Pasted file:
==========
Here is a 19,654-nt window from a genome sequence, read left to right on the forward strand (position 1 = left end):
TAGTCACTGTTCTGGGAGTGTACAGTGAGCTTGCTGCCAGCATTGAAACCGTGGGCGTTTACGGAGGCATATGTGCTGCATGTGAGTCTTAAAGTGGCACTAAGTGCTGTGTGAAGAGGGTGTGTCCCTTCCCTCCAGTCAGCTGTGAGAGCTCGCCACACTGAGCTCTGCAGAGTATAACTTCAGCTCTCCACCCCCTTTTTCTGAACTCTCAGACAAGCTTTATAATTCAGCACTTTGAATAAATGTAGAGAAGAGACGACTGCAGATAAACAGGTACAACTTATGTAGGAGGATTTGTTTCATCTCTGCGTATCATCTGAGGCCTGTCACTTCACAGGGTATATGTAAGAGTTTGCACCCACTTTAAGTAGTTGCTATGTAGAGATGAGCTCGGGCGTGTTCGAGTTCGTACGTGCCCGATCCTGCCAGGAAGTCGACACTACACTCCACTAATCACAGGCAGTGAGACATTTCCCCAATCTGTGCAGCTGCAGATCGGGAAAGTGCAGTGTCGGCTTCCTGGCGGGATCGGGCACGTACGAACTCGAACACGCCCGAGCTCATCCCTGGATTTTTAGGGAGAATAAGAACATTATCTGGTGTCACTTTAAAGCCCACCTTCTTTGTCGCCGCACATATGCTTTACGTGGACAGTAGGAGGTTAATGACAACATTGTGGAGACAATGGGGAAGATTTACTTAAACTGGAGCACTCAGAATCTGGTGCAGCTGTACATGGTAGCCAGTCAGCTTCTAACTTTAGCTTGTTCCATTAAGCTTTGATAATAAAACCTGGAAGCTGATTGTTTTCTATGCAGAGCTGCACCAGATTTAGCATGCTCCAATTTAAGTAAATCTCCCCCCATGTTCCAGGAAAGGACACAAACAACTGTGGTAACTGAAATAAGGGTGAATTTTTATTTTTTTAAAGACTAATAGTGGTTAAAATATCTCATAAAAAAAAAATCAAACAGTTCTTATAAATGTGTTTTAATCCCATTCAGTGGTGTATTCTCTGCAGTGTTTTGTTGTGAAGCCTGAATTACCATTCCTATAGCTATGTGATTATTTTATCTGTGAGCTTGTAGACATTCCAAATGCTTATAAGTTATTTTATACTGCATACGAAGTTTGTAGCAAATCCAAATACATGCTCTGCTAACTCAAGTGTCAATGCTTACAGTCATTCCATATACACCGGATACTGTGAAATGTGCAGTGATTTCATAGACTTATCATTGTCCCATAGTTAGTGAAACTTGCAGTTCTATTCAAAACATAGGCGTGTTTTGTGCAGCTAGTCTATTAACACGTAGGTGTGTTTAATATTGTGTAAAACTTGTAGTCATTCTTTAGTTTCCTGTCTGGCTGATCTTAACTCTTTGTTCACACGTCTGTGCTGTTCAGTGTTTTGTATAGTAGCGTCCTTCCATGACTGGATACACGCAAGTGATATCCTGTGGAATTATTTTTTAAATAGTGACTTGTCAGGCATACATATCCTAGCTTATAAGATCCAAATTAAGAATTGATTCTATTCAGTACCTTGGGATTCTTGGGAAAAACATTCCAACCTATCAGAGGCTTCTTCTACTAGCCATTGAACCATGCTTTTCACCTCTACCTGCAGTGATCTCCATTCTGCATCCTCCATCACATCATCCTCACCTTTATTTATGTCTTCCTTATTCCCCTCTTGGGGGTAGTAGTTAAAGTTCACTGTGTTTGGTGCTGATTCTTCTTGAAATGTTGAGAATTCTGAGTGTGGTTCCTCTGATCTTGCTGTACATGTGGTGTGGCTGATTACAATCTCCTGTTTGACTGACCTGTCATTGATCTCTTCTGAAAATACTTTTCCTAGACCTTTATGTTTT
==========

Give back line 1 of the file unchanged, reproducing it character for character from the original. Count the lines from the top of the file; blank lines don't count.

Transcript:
Here is a 19,654-nt window from a genome sequence, read left to right on the forward strand (position 1 = left end):